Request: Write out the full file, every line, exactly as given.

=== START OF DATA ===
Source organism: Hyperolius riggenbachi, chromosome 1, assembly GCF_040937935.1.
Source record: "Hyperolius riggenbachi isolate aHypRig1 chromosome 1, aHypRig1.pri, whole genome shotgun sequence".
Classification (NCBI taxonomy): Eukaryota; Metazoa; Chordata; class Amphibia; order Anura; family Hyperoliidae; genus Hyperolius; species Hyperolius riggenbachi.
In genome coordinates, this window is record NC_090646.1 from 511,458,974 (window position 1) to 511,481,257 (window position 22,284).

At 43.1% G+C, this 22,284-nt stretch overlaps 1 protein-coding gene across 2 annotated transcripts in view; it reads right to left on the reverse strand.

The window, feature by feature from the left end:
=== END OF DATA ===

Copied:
Source organism: Hyperolius riggenbachi, chromosome 1, assembly GCF_040937935.1.
Source record: "Hyperolius riggenbachi isolate aHypRig1 chromosome 1, aHypRig1.pri, whole genome shotgun sequence".
Classification (NCBI taxonomy): Eukaryota; Metazoa; Chordata; class Amphibia; order Anura; family Hyperoliidae; genus Hyperolius; species Hyperolius riggenbachi.
In genome coordinates, this window is record NC_090646.1 from 511,458,974 (window position 1) to 511,481,257 (window position 22,284).

At 43.1% G+C, this 22,284-nt stretch overlaps 1 protein-coding gene across 2 annotated transcripts in view; it reads right to left on the reverse strand.

The window, feature by feature from the left end: